Computing is one of the major focal skill sets, within the scope of a department-wide curriculum modernization, at the sophomore level for civil and environmental engineering (CEE) students. Two courses were chosen to lead the modernization effort, with a view to scaffolding to upper level courses. The first course is on system engineering and economics (SEE). The second course is an introduction to engineering risk and uncertainty (ERU) through introductory probability and statistics. Python was chosen as the computational tool for SEE and R was chosen for ERU. Two tools were chosen to communicate that 1) computing literacy is more than the specific tool used; 2) different tools are better suited for different applications; 3) different tools can work together, taking advantage each tool’s strengths for a given application. Teaching of the computing language was integrated within the substantive material for each course, after a set of practice assignments, in the first 2-3 weeks of instruction. To support computing practice, we took advantage of an on-line educational platform which allows, coding questions, problem randomization and emphasizes mastery. The system supports homework assignments, class worksheets and frequent exams. To allow space for student active learning, both courses switched to a student-centered learning mode. Students watch one or two lecture video quizzes, with 5-12 min duration, before they go to class. During class, students work on worksheets which aim to student working with the material for a deeper level of understanding, sometimes by questions pushing the students to go beyond the theory narration in the video and sometimes by applying the concepts to solve problems with CEE context. Students are assigned to teams of 3-5. Because of precautions for the spread of COVID-19, all student teams connect on Zoom and teams are pre-assigned to breakout out rooms, where teams cooperate, while the instructor and TAs visit the breakout rooms to answer questions. We are currently, in the first semester of implementing the student-centered learning model. The goal of the paper is to present our technology enabled approach along with initial assessment of outcomes. Quantitative and qualitative assessment of this first implementation of computing with a student-centered learning model will be based on the following sets of available information: 1) Grading of submitted work; 2) Student feedback and reflection of their learning experience; and 3) Informal assessment from instructor interaction with the student teams. The focal points of our assessment are, respectively: 1) student learning as demonstrated through formative and summative assignment evaluation, 2) student perceptions of the student-centered model and 3) degree of student engagement during class and retention of the class community spirit, despite the online environment.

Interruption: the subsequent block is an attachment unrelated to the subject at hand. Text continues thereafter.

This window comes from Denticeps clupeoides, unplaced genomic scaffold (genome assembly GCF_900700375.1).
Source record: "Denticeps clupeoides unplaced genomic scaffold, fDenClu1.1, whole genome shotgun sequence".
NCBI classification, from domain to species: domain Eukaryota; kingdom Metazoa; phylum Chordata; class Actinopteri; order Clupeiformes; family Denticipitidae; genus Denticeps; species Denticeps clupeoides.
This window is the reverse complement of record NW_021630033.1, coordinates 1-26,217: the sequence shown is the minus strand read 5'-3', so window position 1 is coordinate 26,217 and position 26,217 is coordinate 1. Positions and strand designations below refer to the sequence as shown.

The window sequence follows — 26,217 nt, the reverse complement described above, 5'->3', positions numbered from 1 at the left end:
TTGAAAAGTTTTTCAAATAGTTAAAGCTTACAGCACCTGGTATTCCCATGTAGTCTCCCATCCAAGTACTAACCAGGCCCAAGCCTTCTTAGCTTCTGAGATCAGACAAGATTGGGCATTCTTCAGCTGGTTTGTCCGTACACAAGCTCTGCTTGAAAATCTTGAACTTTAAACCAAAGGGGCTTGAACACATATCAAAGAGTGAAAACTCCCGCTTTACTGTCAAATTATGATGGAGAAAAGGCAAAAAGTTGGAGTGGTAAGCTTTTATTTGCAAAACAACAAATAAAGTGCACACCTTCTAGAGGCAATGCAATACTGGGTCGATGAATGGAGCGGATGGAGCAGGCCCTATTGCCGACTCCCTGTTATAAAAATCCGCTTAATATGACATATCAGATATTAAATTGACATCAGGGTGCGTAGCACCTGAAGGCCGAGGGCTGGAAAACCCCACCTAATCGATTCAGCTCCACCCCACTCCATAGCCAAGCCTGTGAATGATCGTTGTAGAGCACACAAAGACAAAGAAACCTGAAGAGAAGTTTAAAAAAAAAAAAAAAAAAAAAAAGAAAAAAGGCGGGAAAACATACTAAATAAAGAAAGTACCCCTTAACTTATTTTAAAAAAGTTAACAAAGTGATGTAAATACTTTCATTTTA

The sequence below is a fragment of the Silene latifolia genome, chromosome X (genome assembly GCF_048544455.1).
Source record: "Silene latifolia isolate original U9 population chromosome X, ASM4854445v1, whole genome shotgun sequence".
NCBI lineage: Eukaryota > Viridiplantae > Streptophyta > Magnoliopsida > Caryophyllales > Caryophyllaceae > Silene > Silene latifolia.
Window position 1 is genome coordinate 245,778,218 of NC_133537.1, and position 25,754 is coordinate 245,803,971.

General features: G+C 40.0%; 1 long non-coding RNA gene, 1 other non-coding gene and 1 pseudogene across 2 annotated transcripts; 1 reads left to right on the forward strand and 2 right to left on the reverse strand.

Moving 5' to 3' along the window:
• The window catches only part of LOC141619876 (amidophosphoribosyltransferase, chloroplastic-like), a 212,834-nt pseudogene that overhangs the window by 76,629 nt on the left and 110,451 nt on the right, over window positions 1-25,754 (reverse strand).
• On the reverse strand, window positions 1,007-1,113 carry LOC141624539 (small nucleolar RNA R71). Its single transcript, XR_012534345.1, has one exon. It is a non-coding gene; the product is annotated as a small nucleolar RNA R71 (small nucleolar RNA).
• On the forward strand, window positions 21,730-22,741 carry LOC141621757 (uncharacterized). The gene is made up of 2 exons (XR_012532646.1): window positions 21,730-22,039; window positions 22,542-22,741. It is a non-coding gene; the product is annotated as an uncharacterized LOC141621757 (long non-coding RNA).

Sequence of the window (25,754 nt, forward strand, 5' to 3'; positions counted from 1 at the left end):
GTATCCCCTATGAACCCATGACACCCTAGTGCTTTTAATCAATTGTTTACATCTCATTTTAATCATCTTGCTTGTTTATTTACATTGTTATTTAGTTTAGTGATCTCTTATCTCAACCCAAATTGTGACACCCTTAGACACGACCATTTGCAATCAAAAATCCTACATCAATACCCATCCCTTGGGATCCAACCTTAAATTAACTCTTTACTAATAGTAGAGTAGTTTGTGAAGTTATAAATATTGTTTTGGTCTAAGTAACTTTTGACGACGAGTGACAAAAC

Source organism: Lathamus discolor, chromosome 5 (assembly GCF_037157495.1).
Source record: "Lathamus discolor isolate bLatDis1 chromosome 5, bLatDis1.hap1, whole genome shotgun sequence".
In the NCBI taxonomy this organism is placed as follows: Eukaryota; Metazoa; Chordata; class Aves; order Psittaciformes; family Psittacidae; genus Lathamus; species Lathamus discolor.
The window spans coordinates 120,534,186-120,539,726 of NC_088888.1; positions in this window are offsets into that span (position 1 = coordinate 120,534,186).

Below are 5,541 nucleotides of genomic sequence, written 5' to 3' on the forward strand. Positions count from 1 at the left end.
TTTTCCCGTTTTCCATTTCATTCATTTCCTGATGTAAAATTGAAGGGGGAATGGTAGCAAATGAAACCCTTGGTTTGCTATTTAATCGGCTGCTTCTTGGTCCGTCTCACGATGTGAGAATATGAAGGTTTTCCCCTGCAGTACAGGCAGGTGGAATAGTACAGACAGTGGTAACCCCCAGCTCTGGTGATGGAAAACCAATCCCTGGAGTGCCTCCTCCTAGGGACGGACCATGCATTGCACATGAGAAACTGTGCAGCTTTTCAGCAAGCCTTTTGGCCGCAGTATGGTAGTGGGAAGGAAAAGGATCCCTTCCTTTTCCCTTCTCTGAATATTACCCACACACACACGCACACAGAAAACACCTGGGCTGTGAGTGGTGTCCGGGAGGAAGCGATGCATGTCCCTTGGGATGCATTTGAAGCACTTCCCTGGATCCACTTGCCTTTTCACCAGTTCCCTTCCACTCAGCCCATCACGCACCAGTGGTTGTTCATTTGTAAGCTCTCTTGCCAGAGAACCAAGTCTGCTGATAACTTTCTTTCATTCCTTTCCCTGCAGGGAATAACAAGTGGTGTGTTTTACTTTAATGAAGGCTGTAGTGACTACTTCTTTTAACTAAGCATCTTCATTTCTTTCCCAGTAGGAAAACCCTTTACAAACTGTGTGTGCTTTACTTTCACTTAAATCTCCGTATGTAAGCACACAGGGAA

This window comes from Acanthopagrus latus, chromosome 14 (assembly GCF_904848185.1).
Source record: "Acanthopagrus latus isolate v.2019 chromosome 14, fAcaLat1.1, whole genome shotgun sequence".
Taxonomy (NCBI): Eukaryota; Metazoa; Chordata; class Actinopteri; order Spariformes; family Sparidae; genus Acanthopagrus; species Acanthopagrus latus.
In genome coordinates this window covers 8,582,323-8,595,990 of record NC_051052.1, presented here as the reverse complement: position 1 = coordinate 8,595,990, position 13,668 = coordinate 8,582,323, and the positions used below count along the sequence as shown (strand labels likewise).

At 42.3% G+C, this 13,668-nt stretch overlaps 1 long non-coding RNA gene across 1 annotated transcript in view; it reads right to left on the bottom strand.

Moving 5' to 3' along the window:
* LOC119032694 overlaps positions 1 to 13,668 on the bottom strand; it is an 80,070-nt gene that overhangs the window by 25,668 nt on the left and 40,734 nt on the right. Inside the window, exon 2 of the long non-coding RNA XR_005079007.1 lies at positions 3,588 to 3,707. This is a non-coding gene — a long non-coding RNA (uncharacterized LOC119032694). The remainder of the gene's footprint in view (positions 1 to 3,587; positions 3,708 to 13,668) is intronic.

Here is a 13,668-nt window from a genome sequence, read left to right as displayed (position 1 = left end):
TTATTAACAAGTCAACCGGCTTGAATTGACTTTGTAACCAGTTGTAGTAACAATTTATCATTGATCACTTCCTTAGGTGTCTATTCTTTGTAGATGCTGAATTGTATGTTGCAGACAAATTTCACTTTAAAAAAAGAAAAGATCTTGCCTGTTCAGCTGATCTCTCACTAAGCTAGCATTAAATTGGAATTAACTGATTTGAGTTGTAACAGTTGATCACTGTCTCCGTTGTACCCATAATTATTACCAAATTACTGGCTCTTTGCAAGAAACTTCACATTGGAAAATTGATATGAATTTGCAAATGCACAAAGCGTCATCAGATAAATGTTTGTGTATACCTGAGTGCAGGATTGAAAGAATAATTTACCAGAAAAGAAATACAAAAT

|ASEE Annual Conference and Exposition, Conference Proceedings
|Published - Jul 26 2021
|2021 ASEE Virtual Annual Conference, ASEE 2021 - Virtual, Online
Duration: Jul 26 2021 → Jul 29 2021
ASJC Scopus subject areas
- General Engineering